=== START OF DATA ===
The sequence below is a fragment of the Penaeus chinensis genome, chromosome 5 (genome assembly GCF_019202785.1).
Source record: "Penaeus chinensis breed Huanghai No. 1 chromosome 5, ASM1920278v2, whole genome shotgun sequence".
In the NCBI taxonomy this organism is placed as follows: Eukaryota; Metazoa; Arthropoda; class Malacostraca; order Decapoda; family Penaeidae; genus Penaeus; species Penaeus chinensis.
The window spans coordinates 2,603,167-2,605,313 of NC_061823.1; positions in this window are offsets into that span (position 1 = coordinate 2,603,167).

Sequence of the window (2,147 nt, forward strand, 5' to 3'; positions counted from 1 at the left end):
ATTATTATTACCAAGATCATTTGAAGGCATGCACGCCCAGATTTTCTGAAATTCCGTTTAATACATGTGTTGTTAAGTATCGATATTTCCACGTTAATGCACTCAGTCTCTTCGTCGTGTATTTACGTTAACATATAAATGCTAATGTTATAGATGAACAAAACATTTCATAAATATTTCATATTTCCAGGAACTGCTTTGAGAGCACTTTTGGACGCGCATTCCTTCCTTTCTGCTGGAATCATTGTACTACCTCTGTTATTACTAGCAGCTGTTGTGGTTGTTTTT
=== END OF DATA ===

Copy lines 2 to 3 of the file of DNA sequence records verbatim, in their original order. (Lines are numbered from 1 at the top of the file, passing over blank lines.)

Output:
Source record: "Penaeus chinensis breed Huanghai No. 1 chromosome 5, ASM1920278v2, whole genome shotgun sequence".
In the NCBI taxonomy this organism is placed as follows: Eukaryota; Metazoa; Arthropoda; class Malacostraca; order Decapoda; family Penaeidae; genus Penaeus; species Penaeus chinensis.